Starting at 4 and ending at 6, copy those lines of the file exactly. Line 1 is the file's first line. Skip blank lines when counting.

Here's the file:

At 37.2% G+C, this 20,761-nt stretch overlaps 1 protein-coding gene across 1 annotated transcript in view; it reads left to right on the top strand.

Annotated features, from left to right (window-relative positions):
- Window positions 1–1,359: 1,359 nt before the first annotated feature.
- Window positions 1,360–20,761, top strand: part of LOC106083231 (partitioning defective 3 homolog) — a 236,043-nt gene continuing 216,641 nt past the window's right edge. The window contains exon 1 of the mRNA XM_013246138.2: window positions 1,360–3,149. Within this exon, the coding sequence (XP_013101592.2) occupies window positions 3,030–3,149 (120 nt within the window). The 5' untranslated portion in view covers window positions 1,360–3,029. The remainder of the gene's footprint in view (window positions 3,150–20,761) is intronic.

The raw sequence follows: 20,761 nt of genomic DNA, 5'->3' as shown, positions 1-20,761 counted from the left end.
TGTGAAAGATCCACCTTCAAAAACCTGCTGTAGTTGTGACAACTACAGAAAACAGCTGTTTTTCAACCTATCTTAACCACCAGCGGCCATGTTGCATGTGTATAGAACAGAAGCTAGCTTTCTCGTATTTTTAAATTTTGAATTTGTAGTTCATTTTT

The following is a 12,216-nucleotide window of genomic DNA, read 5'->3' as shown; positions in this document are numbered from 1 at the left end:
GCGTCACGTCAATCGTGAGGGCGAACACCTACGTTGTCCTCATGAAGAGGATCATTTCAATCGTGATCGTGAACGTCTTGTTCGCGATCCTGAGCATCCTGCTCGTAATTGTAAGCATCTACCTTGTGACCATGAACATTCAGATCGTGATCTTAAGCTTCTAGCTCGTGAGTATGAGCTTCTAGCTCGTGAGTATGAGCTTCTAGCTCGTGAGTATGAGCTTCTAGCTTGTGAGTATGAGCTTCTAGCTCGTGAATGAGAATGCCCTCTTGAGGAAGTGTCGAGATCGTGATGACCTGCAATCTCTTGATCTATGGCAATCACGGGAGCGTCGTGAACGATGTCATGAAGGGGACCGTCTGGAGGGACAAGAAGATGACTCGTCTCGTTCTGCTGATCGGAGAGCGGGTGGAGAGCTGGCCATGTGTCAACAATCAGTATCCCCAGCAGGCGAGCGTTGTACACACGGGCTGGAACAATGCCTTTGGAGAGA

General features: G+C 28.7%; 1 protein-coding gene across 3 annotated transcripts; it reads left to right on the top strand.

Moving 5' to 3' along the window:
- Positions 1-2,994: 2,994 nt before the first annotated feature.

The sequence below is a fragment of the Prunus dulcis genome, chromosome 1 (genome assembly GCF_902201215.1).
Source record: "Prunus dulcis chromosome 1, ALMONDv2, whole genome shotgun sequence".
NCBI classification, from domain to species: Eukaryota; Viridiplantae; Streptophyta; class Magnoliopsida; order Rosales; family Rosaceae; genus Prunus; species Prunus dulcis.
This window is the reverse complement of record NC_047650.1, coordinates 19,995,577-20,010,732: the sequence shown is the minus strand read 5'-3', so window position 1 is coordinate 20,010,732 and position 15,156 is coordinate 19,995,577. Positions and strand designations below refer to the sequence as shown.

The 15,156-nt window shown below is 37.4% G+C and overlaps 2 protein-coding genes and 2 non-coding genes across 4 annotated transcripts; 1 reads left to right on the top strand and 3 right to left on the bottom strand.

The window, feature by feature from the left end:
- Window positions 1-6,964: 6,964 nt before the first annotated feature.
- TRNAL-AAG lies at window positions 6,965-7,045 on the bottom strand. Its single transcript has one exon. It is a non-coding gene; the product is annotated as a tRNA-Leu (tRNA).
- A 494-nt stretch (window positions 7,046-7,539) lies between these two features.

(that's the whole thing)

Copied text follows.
- Window positions 1,360–20,761, top strand: part of LOC106083231 (partitioning defective 3 homolog) — a 236,043-nt gene continuing 216,641 nt past the window's right edge. The window contains exon 1 of the mRNA XM_013246138.2: window positions 1,360–3,149. Within this exon, the coding sequence (XP_013101592.2) occupies window positions 3,030–3,149 (120 nt within the window). The 5' untranslated portion in view covers window positions 1,360–3,029. The remainder of the gene's footprint in view (window positions 3,150–20,761) is intronic.

The raw sequence follows: 20,761 nt of genomic DNA, 5'->3' as shown, positions 1-20,761 counted from the left end.
TGTGAAAGATCCACCTTCAAAAACCTGCTGTAGTTGTGACAACTACAGAAAACAGCTGTTTTTCAACCTATCTTAACCACCAGCGGCCATGTTGCATGTGTATAGAACAGAAGCTAGCTTTCTCGTATTTTTAAATTTTGAATTTGTAGTTCATTTTT